Venturing even farther “out there” in narrative, aesthetic, and commercial terms is Flaming Ears, which was shot on Super 8 in 1991, fleetingly released in 16mm blowup (I vaguely recall it playing Frameline), then apparently disappeared for decades. Now it is back in a 4K restoration, which is playing next Wed/30 at Alamo Drafthouse New Mission, and presumably will be available soon in home formats from Kino Lorber.
Exuding a gender-blurred queer sensibility long before that word was reclaimed from the category of “slur,” this Austrian feature by directing-writing-acting trio Ursula Purrer, Dietmar Schipek, and A. Hans Scheirl (who later made the similar, slightly-better-known Dandy Dust) is a dystopian fantasy set 700 years from now. In a city called Asche, a citizenry almost entirely female (though not all woman-identifying) includes a comic book artist, a pyromaniac nightclub performer, and an apparent space alien. They prowl around like it’s always Lesbian Dance Party Night in a micro-budget Escape From New York.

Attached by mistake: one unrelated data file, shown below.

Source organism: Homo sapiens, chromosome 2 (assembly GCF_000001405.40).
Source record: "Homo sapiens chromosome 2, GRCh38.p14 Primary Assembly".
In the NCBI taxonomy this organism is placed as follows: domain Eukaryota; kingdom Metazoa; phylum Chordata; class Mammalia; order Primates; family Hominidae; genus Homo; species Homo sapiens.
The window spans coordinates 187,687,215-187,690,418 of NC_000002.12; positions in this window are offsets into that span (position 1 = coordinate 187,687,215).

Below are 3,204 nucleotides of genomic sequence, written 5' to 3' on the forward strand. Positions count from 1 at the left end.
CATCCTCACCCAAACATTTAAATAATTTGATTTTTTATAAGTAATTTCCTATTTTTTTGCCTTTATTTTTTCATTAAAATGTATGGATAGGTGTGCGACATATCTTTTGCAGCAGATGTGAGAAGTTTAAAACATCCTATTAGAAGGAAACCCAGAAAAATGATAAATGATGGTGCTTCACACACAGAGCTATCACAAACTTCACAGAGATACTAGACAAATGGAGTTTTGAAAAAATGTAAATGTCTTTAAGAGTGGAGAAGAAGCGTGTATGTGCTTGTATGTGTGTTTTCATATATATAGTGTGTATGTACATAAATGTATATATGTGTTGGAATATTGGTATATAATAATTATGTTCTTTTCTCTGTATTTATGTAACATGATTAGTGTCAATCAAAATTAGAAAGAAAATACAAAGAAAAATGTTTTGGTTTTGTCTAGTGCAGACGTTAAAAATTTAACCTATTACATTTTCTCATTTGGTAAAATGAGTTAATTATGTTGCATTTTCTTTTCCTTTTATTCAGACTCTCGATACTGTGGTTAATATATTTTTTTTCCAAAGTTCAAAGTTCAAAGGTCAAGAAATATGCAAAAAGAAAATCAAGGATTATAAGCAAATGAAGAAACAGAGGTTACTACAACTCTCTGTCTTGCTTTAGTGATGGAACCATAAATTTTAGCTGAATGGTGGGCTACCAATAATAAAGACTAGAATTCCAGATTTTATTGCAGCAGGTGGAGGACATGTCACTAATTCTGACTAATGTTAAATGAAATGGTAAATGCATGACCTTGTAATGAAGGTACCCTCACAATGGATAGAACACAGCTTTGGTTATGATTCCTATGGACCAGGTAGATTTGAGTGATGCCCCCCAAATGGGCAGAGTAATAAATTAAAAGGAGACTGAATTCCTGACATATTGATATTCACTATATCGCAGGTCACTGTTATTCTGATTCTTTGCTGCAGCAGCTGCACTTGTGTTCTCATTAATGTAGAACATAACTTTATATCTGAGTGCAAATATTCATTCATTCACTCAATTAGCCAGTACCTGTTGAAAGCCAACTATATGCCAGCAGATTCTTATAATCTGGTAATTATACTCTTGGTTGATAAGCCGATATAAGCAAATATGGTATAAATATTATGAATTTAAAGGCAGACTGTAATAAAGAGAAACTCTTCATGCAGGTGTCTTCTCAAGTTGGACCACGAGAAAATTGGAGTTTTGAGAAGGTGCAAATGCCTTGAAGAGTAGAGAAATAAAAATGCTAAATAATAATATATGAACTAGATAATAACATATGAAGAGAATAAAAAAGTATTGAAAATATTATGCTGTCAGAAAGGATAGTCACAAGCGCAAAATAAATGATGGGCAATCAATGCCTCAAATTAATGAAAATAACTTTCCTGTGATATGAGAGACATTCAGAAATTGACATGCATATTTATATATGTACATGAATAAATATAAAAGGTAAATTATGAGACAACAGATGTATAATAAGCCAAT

There are clothes made of paper and vinyl; model-scaled futurescapes and bits of stop-motion; a severed hand, a vampire attack, and one very odd knife fight, though this is no action or horror movie. What there isn’t here is a plot, with narrative elements cryptic at best. They’re subsumed in a vaguely noirish labyrinth of kinky-if-none-too-serious pursuits and flights.
This is the kind of film that basically feels like a New Wave club-slash-performance art installation, something that by 1991 probably already looked a little dated—though now it’s exotic all over again. It’s all attitude, as opposed to substance, and may well bore some viewers once the novelty wears off. But if you’re fond of such 1980s cult objets d’art as Liquid Sky, Born in Flames, Population: 1, Forbidden Zone, and such, you may well find Flaming Ears is exactly the movie you had no idea you’ve been waiting for.